I'd had about three hours sleep on Thursday night before leaving for the festival, as a result of having far too much fun seeing fantastic Scottish group My Latest Novel at the Corner. On Friday night I drank heavily and partied hard, and consequently didn't get more than three or four hours sleep - I woke up at 7am because of the sunlight streaming into my tent and couldn't get back to sleep. Then on Saturday night I had virtually no sleep at all, due to a combination of heat, noise and too much speed...
Consequently I was exhaused by the time we left the festival around 11am Sunday. I was also on edge due to the homophobic mutterings Glen and I had overheard that morning from the group of straight country boys who were camped next to us. They'd only just cottoned onto the fact that 10 of the 11 guys in our posse were queer (as a result of one of our party, Danny, being particularly unsubtle in perving on them that morning) and seemed particularly unimpressed....
To top it off, the combination of the struggling air-con in our hired minibus, and me bouncing around in the back, made me nauseous on the drive home to Melbourne.
Combined with the ridiculous heat, the dust, and the ever-present smoke from the bushfires, it was not the best Meredith experience ever!
Nonetheless, I still had a good time in between everything else. To prove it, here's a couple of pics. Because I don't have a digital camera, here's a brief selection of photos courtesy of No Necked Monsters' flickr stream.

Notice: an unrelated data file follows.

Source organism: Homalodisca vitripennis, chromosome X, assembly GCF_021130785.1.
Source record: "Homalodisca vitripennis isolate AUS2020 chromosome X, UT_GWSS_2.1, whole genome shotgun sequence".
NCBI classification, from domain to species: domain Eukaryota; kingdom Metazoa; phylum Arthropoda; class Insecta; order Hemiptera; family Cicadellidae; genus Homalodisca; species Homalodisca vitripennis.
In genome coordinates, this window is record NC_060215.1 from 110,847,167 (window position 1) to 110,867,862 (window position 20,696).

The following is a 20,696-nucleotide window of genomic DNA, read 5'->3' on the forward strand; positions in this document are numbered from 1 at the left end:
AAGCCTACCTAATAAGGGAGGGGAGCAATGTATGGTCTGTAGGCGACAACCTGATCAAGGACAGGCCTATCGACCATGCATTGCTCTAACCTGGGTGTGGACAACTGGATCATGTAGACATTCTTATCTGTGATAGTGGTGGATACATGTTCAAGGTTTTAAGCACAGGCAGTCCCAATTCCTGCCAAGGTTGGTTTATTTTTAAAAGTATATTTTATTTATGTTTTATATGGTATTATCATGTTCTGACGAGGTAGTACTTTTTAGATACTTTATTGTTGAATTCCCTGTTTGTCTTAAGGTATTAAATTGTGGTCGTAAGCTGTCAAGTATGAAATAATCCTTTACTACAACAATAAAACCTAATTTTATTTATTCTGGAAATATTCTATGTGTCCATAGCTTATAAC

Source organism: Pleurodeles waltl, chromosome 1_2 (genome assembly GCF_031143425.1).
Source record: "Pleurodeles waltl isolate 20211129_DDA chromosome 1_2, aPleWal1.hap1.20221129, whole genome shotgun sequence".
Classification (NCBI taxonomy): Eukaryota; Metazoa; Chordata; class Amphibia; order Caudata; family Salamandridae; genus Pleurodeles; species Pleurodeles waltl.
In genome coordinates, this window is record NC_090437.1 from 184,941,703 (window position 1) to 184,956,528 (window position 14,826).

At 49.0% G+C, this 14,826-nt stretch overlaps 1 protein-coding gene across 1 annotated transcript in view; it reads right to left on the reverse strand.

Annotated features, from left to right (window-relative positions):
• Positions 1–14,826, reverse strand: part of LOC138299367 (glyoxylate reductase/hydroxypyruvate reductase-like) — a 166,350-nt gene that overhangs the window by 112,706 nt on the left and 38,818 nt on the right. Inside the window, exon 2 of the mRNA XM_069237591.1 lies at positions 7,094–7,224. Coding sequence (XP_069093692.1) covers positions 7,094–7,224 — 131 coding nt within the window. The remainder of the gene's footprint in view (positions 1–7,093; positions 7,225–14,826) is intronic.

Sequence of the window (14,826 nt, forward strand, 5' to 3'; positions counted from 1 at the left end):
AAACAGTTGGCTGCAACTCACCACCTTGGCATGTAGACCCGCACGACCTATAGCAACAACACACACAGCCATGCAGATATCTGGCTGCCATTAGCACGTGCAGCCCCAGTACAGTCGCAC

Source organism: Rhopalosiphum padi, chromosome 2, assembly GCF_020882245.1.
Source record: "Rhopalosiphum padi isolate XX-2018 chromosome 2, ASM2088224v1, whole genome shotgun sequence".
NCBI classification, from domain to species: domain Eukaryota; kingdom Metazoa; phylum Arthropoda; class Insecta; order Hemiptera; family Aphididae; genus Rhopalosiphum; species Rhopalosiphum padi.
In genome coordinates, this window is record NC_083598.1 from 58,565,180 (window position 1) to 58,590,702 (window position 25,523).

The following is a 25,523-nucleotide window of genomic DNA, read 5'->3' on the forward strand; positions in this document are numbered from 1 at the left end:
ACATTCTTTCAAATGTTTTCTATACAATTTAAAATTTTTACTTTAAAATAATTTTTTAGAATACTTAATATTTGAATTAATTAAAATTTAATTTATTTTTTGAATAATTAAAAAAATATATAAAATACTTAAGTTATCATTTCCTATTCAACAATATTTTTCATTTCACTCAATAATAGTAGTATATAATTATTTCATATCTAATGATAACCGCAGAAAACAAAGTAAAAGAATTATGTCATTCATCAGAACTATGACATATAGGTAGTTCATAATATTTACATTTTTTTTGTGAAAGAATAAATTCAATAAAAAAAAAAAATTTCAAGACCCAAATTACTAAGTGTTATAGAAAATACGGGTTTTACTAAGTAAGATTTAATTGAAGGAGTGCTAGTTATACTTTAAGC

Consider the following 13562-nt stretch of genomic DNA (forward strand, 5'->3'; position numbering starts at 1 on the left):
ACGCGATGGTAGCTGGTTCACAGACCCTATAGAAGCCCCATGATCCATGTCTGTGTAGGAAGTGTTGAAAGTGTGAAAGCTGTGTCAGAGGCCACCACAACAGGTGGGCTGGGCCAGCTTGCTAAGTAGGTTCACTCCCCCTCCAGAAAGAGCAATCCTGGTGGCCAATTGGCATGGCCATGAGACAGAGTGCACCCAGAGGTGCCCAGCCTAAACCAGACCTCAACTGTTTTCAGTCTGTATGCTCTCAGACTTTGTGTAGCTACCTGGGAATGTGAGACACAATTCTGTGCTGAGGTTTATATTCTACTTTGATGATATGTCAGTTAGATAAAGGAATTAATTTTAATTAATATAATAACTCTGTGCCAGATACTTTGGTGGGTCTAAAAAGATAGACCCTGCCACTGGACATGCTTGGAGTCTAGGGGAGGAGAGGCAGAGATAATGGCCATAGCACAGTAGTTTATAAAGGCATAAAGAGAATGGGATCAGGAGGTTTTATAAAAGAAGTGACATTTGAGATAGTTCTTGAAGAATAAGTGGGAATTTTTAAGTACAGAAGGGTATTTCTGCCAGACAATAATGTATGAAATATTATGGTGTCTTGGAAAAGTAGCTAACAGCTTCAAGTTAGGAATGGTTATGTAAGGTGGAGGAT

Sunday, December 10, 2006
Staff passes that let you bypass the queue of cars at the gate
Things that were bad about Meredith this year:
Thursday, December 07, 2006
- John Bailey filled us in on the latest news and gossip in the arts scene, in Shoot the Messenger, including word on the latest war of words in the theatre-blog scene over Short and Sweet. You can learn more about the original drama at the cached version of her blog here, and fill yourself in on the ruckus about her comments over at Alison Croggon's Theatre Notes.
- Amy Dobson came in to talk about new theatre piece The Maya Project, based on a Hindu text that posits the world and all who live in it is but illusion... On at McCulloch Gallery,
8 Rankins LaneMelb. (off Lt Bourke St, between and Queen Sts.) until Dec 10 - Bookings: Ph FireEngineBlue on 03-9347-5530 Elizabeth
- Novice documentarian Benj Binks joined us to chat about the new movie he's making, Mongolian Bling, all about Mongolia's burgeoning hip-hop scene.
- It's the end on an era for the graduate students from Box Hill Institute who've been studying their Diploma of Visual Arts for the last two years - not only have they finished their course, but it's never going to be offered again at this campus. Check out their end of year exhibition:
2006 "Shoot the Breeze" Graduate Visual Arts Exhibition
From baby boomers to Generation Y this graduate exhibition comprises a diverse collection of works by all twenty students, showcasing edgy contemporary art at its finest. These emerging artists have sculpted, printed, photographed, painted and installed an eclectic mix of works that indicate a solid future in the arts world. They are affordable now. An exhibition not to be missed.
hours: tue-thu 12-6, fri 12-8, sat 12-5
(03) 9482 2731 www.cuspgallery.com.au